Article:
HP released today an update for its MSA storage line. So what, you may think? Well it is a quite important one.
This update will add several virtualization features into the entry-level storage MSA portfolio. And there is also a really cool new GUI interface.
By installing this new firmware you will get 6 new functions:
For those who have known the HP EVA storage, they should know that this was the first array that used storage virtualization. Independent of the RAID type selected, all your volumes were spread across all disks in the array, delivering the highest IOPS due to the fact that all spindles were delivering I/O.
In the old ‘legacy’ way of working the only thing we had to create was a vDisk which was a container of a certain amount of physical disks in a specific RAID set. The maximum amount of disks was 16 in 1 vDisk so customers with a lot of disks had to create multiple vDisks. Knowing that a volume cannot span a vDisk this was the limiting factor for the size and the performance of that volume.
In the new code a new functionality being Virtual Storage Pools are added. These pools will be used to ‘glue’ several disk groups together. Knowing that a volume will be created in the pool and not in the disk group means that the volume will have the performance of all disks in all disk groups combined in a virtual pool.
When the pool is full with data, very easily a new disk group can be added online, all data will be automatically distributed over all disks in the tier. Capacity and performance will go up instantly.
By leveraging the virtualization layer in new MSA FW (GL200 or newer), the system allows a user to present a Volume(s) which are much larger than the physical storage resources actually allocated to the volume. Physical resources from a thinly provisioned volume will be allocated as they are used.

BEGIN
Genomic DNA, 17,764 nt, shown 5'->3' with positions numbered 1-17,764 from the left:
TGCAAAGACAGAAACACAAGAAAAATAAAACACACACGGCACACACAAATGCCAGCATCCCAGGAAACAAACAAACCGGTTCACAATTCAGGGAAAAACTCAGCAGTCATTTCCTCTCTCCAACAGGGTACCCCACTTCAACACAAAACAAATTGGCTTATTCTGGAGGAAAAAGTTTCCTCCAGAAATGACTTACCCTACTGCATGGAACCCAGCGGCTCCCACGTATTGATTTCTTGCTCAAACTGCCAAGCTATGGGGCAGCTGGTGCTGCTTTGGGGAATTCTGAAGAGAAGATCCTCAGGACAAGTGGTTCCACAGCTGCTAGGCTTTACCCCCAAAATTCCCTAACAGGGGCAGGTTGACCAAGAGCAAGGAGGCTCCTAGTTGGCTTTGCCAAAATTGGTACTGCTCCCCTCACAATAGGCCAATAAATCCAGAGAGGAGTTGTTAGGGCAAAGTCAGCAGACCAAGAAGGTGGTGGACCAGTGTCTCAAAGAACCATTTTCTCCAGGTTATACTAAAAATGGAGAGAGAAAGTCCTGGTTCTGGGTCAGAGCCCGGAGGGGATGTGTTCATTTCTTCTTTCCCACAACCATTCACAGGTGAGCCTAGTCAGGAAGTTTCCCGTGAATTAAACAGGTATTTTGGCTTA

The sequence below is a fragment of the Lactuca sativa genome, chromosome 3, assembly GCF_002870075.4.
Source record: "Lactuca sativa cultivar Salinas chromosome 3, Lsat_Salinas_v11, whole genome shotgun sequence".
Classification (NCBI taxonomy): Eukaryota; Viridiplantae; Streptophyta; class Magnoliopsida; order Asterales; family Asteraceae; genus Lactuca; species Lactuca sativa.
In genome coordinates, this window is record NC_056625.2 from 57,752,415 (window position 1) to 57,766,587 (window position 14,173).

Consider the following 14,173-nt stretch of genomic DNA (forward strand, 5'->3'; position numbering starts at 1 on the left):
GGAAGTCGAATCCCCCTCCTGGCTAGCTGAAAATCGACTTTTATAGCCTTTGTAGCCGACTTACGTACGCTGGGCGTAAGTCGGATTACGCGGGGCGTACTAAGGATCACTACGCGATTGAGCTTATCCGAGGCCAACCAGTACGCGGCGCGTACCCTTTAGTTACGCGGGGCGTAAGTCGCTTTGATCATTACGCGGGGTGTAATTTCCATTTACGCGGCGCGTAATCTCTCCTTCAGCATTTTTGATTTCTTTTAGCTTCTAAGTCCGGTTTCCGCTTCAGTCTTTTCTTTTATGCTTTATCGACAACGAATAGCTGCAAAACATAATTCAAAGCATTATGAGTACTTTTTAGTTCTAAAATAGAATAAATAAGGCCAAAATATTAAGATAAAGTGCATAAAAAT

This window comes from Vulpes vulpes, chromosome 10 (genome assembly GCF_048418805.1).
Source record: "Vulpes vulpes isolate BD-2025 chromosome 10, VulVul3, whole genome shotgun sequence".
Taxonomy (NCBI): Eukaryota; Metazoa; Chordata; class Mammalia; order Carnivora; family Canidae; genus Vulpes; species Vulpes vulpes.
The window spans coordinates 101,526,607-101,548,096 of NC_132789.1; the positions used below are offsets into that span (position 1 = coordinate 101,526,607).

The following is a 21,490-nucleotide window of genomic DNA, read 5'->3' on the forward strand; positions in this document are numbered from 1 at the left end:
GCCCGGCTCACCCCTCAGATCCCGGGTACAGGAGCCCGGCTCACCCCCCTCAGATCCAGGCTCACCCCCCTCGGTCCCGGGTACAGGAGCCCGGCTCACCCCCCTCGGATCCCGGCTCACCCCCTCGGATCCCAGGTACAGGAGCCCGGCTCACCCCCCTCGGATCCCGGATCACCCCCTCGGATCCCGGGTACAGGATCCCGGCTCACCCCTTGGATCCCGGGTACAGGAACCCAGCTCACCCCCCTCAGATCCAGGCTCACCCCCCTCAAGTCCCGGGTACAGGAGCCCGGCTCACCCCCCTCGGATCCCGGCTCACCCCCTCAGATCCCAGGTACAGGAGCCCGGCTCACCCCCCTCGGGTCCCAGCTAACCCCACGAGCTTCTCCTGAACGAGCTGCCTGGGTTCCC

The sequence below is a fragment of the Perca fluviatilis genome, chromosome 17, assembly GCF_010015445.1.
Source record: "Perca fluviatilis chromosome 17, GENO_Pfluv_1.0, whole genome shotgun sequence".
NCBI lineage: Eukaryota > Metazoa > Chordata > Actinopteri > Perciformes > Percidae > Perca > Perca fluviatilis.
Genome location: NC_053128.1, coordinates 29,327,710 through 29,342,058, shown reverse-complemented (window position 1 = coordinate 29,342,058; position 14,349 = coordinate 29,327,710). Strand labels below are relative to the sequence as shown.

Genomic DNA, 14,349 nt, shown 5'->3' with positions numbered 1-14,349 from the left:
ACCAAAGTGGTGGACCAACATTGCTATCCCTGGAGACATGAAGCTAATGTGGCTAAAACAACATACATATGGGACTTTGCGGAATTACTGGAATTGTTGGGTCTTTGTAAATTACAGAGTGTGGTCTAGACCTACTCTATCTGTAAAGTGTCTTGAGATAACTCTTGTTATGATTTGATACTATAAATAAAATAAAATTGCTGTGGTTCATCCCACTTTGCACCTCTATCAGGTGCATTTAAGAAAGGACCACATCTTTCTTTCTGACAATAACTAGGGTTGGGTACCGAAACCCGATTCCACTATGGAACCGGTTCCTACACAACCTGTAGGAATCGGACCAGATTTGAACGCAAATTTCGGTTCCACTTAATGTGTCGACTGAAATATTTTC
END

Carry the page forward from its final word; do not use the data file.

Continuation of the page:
Users can deploy large virtual volumes to support applications without having to purchase and allocate the physical storage to that application on day one. This allows a “pay as you grow” deployment model. Thin provisioning virtually eliminates the need to expand volumes later caused when traditional linear volumes grow initial volume size. You also dramatically cut disk rebuild times via “thin rebuild”.
Important to know is the T10-Unmap (space reclamation) support from day 1, something we cannot say (unfortunately) for the StoreVirtual storage line. Promised since a long time, still not there… This functionality is very important to be able to use in an efficient way thin provisioning.
SSD Read Cache
The new code allows to create a new type of Disk Group specific for SSD Read Cache. The 4GB cache in the controller can be extended with additional SSD drives in this Disk Group, which will enhance the read performance by copying frequently accessed (random) data to SSD. Sequential data will remain on HDDs to optimize performance/value.
In this example you see the IOPS on the Standard Tier diminish as data is copied to the Read Cache.